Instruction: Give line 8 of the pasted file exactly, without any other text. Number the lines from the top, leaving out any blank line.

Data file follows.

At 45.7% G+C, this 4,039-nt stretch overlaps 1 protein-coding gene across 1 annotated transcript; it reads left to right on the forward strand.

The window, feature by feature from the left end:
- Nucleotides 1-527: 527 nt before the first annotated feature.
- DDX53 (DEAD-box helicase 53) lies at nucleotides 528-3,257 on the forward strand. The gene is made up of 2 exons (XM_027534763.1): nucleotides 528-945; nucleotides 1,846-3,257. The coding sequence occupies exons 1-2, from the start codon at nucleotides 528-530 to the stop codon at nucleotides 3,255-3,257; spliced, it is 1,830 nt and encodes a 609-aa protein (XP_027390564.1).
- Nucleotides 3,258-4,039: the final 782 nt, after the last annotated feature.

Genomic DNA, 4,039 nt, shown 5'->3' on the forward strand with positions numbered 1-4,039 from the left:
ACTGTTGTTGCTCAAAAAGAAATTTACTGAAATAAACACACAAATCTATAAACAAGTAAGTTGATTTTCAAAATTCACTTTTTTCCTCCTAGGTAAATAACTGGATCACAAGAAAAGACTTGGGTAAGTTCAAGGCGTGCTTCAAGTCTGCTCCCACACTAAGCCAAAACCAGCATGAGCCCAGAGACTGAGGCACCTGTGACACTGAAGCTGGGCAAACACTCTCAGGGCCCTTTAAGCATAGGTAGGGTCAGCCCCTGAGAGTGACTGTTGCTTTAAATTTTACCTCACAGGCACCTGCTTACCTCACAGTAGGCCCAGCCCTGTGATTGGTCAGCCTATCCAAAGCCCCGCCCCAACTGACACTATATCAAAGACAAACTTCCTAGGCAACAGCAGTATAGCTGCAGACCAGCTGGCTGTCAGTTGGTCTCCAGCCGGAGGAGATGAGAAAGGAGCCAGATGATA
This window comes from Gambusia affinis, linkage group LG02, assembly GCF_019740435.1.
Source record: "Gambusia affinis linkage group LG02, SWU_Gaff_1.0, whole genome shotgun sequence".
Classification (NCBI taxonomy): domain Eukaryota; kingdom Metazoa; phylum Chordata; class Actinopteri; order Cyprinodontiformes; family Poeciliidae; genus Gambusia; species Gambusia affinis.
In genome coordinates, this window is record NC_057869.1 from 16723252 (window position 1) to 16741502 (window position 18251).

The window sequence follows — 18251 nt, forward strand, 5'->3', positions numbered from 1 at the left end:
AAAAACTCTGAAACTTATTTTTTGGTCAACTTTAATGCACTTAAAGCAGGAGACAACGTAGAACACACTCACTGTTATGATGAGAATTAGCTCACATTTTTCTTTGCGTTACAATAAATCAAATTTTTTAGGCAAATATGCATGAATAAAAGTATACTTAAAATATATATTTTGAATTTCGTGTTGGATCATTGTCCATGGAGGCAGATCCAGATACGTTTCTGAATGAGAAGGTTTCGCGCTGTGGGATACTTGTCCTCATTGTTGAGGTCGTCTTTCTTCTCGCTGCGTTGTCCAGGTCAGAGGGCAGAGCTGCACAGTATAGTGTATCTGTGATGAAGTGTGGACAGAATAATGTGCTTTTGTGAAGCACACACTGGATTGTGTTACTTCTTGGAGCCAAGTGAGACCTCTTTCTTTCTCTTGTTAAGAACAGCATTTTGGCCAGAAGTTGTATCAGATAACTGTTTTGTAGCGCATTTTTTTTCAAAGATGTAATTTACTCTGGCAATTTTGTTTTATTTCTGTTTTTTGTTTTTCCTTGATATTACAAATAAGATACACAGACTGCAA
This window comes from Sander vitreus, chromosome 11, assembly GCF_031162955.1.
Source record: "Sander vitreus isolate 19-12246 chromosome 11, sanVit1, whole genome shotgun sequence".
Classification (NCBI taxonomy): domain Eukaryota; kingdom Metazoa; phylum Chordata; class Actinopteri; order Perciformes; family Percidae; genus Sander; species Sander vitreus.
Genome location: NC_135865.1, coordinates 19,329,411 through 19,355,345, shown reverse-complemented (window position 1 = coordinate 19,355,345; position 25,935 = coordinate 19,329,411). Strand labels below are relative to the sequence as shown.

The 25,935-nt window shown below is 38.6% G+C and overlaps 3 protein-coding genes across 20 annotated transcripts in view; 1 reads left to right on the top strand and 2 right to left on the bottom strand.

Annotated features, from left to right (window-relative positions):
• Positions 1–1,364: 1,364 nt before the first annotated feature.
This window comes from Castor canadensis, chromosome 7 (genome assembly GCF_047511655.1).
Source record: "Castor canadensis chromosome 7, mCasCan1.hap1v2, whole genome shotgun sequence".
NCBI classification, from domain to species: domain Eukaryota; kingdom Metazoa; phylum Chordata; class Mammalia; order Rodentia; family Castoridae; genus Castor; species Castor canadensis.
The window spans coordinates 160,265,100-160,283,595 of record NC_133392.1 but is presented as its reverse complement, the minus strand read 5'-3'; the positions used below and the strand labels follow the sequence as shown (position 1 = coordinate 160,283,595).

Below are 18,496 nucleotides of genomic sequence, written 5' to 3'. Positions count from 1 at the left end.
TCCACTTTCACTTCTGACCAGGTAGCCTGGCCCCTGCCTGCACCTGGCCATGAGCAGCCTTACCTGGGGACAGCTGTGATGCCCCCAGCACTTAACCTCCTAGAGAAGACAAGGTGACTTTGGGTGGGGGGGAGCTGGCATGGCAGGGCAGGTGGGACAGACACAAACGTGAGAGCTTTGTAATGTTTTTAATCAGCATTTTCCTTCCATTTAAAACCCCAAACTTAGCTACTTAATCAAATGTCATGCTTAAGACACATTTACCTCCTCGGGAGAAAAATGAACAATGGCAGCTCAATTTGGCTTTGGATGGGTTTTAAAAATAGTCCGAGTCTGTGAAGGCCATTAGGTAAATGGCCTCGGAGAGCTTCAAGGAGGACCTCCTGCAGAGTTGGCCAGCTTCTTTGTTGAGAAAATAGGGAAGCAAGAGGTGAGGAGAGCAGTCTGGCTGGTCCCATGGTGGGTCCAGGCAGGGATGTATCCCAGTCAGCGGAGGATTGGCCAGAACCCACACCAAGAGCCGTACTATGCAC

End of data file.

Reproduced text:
This window comes from Gambusia affinis, linkage group LG02, assembly GCF_019740435.1.